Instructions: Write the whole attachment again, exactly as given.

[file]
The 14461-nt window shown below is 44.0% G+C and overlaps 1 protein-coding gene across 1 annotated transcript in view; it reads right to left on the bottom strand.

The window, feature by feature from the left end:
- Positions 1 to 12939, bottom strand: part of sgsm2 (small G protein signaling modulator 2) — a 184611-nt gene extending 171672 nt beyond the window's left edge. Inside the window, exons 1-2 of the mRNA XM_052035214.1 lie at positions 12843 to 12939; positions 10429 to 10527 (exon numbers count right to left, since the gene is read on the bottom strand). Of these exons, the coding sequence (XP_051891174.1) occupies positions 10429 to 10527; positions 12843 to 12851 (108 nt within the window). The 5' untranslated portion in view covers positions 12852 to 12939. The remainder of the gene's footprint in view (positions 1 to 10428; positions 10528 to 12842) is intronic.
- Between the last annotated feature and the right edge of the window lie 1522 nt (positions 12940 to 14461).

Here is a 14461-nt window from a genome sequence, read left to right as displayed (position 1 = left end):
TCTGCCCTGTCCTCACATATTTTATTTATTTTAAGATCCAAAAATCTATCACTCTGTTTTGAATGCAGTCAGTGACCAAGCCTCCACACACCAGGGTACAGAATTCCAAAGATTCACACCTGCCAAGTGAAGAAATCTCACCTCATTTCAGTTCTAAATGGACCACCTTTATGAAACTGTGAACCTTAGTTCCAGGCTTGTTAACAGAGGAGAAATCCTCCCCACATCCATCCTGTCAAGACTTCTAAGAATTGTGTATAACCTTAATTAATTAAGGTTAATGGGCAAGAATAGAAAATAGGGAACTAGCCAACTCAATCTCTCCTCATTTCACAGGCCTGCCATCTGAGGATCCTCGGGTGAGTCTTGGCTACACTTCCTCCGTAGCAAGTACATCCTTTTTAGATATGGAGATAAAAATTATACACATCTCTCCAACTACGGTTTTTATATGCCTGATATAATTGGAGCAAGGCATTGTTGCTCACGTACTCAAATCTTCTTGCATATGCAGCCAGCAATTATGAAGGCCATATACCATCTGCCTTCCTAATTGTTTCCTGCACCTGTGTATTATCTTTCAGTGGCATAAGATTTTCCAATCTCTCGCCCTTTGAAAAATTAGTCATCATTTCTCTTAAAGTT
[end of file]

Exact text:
The 14461-nt window shown below is 44.0% G+C and overlaps 1 protein-coding gene across 1 annotated transcript in view; it reads right to left on the bottom strand.

The window, feature by feature from the left end:
- Positions 1 to 12939, bottom strand: part of sgsm2 (small G protein signaling modulator 2) — a 184611-nt gene extending 171672 nt beyond the window's left edge. Inside the window, exons 1-2 of the mRNA XM_052035214.1 lie at positions 12843 to 12939; positions 10429 to 10527 (exon numbers count right to left, since the gene is read on the bottom strand). Of these exons, the coding sequence (XP_051891174.1) occupies positions 10429 to 10527; positions 12843 to 12851 (108 nt within the window). The 5' untranslated portion in view covers positions 12852 to 12939. The remainder of the gene's footprint in view (positions 1 to 10428; positions 10528 to 12842) is intronic.
- Between the last annotated feature and the right edge of the window lie 1522 nt (positions 12940 to 14461).

Here is a 14461-nt window from a genome sequence, read left to right as displayed (position 1 = left end):
TCTGCCCTGTCCTCACATATTTTATTTATTTTAAGATCCAAAAATCTATCACTCTGTTTTGAATGCAGTCAGTGACCAAGCCTCCACACACCAGGGTACAGAATTCCAAAGATTCACACCTGCCAAGTGAAGAAATCTCACCTCATTTCAGTTCTAAATGGACCACCTTTATGAAACTGTGAACCTTAGTTCCAGGCTTGTTAACAGAGGAGAAATCCTCCCCACATCCATCCTGTCAAGACTTCTAAGAATTGTGTATAACCTTAATTAATTAAGGTTAATGGGCAAGAATAGAAAATAGGGAACTAGCCAACTCAATCTCTCCTCATTTCACAGGCCTGCCATCTGAGGATCCTCGGGTGAGTCTTGGCTACACTTCCTCCGTAGCAAGTACATCCTTTTTAGATATGGAGATAAAAATTATACACATCTCTCCAACTACGGTTTTTATATGCCTGATATAATTGGAGCAAGGCATTGTTGCTCACGTACTCAAATCTTCTTGCATATGCAGCCAGCAATTATGAAGGCCATATACCATCTGCCTTCCTAATTGTTTCCTGCACCTGTGTATTATCTTTCAGTGGCATAAGATTTTCCAATCTCTCGCCCTTTGAAAAATTAGTCATCATTTCTCTTAAAGTT